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I hacked this together as a seemingly robust way to call a flaky webservice that was giving timeouts and the occasional name resolution or socket error or whatever. I thought I'd put it here in case it's useful or, more likely, to be told a better way to do this.

require 'net/http'

retries = 5
  url = URI.parse('')
  http =, url.port)
  http.read_timeout = 600  # be very patient
  res = nil
    req =
    req.set_form_data(params)  # send a hash of the POST parameters
    res = http.request(req)
rescue Exception   # should really list all the possible http exceptions
  sleep 3
  retry if (retries -= 1) > 0

# finally, do something with res.body, like JSON.parse(res.body)

The heart of this question is: What all exceptions should I be looking for when making a call to a webservice like this? Here's an attempt to collect them all, but it seems like there's got to be a better way than that:

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1 Answer 1

up vote 7 down vote accepted

Exceptions are meaningful, and Net::HTTP offers specific exceptions for different sorts of cases. So if you want to handle them each in a particular way, you can.

That article says that handling those specific exceptions is better/safer than handling rescue Exception, and that's very true. BUT, rescue Exception is different from rescue by itself, which is the equivalent to rescue StandardError, which is what you should usually do by default if you don't have a reason to do anything else.

Rescuing top-level Exception will rescue anything that could possibly happen in the entire execution stack, including some part of ruby running out of disk or memory or having some obscure system-related IO problem.

So, as far as "what to rescue", you're generally better off if you change your code to rescue. You'll catch everything you want to, and nothing that you don't want to. However, in this particular case, there is one lone exception in that guy's list that is NOT a descendent of StandardError:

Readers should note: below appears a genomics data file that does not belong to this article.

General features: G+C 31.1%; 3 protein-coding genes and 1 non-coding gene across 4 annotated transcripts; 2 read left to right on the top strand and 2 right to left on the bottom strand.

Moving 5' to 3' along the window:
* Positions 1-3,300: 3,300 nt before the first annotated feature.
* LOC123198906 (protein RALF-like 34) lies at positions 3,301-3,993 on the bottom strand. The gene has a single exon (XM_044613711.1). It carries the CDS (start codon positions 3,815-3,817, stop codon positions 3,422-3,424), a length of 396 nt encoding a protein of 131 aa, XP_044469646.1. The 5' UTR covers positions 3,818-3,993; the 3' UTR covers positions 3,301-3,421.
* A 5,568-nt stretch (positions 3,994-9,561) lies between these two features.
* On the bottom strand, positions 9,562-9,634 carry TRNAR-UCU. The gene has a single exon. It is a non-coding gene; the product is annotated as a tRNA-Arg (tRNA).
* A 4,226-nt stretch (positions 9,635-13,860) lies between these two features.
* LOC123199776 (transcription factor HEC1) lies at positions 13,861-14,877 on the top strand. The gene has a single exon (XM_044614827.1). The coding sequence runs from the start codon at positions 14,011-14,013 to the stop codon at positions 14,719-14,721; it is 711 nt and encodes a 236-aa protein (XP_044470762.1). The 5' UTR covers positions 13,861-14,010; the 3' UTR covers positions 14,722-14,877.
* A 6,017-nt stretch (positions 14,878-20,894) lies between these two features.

def parents(obj)
  ( (obj.superclass ? parents(obj.superclass) : []) << obj)

[Timeout::Error, Errno::EINVAL, Errno::ECONNRESET, EOFError, Net::HTTPBadResponse,
  Net::HTTPHeaderSyntaxError, Net::ProtocolError].inject([]) do |a,c|
  parents(c).include?(StandardError) ? a : a << c
# Timeout::Error < Interrupt

# [ Object, Exception < Object, SignalException < Exception,
#   Interrupt < SignalException, Timeout::Error < Interrupt ]

So you could change your code to rescue StandardError, Timeout::Error => e and you'll cover all the cases mentioned in that article, and more, but not the stuff that you don't want to cover. (the => e is not required, but more on that below).

Now, as far as your actual technique for dealing with the flakey API -- the question is, what's the problem with the API that you are dealing with? Badly formatted responses? No responses? Is the problem at the HTTP level or in the data you are getting back?

Maybe you don't yet know, or you don't yet care, but you know that retrying tends to get the job done. In that case, I would at least recommend logging the exceptions. Hoptoad has a free plan, and has some sort of thing like Hoptoad.notify(e) -- I can't remember if that's the exact invocation. Or you can email it or log it, using e.message and e.stacktrace.

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John, this is super helpful. Thanks! To answer your question, the API can just be super slow (like when it's being hammered by a lot of requests) and just random socket errors (or DNS errors? I'm not really sure) that I think happen every once in a while with any web service. The problems are at the HTTP level, not with the actual API responses when they make it through. – dreeves Apr 15 '11 at 22:15

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